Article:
Section 1035 Exchange

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Section 1035 Exchange

The tax-exempt exchange of two annuities or life insurance policies. The annuities exchanged are not assessed capital gains or any other taxes. Section 1035 exchanges allow a policyholder to avoid taxes that would have been levied on the first annuity or policy as long as the second is of equal or greater cost. The IRS only recognizes a Section 1035 exchange as such if the annuities or policies are directly exchanged. Selling one and buying another, for example, does not count.
References in periodicals archive ?
While Section 1035 exchanges do not make sense in all situations and the protection and coverage provided by the current contract should be carefully weighed and considered, you and I know that clients' situations do change.
In particular, these changes have converged to create an opportunity to use an Internal Revenue Code Section 1035 exchange to address potential long-term care funding needs.
Sales opportunities lie with prospects for Section 1035 exchanges, middle-aged consumers, and women, who constitute up to two-thirds of life/LTCI combination product purchasers.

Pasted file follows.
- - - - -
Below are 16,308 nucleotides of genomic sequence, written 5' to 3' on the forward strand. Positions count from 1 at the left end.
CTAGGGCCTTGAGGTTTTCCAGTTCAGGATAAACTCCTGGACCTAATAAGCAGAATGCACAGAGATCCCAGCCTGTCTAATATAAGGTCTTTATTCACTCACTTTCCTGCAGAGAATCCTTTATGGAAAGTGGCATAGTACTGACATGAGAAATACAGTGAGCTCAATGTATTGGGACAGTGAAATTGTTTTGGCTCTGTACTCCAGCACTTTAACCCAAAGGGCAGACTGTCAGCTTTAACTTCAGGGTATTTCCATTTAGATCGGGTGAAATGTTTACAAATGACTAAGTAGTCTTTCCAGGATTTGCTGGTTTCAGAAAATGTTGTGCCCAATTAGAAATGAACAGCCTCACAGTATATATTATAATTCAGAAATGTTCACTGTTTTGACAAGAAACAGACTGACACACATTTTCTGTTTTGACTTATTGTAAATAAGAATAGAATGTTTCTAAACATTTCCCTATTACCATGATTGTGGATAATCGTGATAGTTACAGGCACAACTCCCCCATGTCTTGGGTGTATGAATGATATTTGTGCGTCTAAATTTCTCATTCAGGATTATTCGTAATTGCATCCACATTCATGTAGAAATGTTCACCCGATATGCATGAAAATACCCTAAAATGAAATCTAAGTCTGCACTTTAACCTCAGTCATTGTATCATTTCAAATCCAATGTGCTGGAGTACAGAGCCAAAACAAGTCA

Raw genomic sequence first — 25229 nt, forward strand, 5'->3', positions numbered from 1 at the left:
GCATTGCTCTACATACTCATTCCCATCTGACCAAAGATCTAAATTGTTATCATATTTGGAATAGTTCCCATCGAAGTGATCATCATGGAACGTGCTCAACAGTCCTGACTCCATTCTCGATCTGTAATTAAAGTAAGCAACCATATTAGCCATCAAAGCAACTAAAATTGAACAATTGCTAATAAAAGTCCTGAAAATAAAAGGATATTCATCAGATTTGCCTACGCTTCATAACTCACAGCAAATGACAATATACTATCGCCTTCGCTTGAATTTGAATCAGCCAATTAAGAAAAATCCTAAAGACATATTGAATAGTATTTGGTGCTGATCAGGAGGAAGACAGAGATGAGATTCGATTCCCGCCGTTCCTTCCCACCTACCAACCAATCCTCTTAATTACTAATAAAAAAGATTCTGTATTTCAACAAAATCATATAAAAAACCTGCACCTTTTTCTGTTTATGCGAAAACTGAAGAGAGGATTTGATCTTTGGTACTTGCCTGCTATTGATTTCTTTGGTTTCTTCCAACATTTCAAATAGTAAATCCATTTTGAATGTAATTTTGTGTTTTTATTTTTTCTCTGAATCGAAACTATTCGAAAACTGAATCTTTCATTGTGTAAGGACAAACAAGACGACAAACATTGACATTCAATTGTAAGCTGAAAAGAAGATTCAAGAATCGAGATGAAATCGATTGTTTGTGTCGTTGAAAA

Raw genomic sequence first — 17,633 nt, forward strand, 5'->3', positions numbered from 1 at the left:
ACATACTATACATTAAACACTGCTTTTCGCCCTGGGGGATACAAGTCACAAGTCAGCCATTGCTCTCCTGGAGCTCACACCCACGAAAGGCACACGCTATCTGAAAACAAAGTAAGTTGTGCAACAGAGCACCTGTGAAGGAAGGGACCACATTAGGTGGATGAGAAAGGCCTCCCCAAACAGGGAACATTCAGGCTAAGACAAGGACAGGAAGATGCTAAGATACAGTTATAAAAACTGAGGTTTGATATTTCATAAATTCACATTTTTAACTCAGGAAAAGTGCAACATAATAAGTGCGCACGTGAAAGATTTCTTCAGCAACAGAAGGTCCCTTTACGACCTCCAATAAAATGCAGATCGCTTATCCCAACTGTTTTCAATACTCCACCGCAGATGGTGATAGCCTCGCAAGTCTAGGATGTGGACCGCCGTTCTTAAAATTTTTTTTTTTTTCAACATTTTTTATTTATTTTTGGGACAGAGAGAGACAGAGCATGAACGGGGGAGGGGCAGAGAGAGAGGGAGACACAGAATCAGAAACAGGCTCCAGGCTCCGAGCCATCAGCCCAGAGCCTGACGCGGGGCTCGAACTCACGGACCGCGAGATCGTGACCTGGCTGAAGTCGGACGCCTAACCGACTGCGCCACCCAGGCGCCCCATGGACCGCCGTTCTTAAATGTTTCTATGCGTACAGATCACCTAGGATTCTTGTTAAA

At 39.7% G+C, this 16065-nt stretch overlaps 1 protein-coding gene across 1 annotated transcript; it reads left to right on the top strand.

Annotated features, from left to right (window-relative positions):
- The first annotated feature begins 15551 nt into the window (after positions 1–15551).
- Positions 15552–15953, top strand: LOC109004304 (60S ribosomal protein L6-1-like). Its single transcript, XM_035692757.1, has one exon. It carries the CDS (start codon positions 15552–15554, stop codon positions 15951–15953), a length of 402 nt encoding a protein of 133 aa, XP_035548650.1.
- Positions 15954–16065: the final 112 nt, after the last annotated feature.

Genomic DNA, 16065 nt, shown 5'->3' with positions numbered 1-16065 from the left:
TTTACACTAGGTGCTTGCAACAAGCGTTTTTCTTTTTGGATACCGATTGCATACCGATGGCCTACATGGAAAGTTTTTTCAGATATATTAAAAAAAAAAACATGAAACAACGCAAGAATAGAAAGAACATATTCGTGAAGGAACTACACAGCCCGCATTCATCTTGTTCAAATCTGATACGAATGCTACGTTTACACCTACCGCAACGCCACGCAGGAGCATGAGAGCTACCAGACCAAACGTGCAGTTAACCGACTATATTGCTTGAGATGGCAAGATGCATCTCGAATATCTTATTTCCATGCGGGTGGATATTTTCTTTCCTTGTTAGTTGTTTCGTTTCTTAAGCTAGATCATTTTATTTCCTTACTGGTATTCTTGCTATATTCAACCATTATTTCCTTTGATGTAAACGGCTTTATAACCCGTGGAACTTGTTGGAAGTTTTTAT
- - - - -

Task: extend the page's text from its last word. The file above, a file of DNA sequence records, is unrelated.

So-called section 1035 exchanges are useful, but often overlooked, financial planning tools.
There are no Internal Revenue Service regulations on how to treat outstanding policy loans during section 1035 exchanges.
AMONG THE FACTORS CPAs should consider in advising clients about section 1035 exchanges are potential uninsurability, acquisition costs, cancellation penalties and unfavorable tax rules.
BECAUSE SECTION 1035 exchanges are complicated, a clear understanding of the rules is essential.
Since a number of financial and tax factors must be considered, the CPA may be in the best position to help a client make an objective determination about the appropriateness of using a section 1035 exchange to replace a policy.
This article discusses the factors to consider when evaluating policy replacement and offers planning tips for executing a section 1035 exchange.
When circumstances warrant policy replacement, a section 1035 exchange may be the tax-wise way to do so.
If the new policy's indebtedness equals the old one's, the exchange may qualify as a section 1035 exchange.
The course also covers NASD rules on Section 1035 exchanges, supervisory topics and use of the Internet by representatives.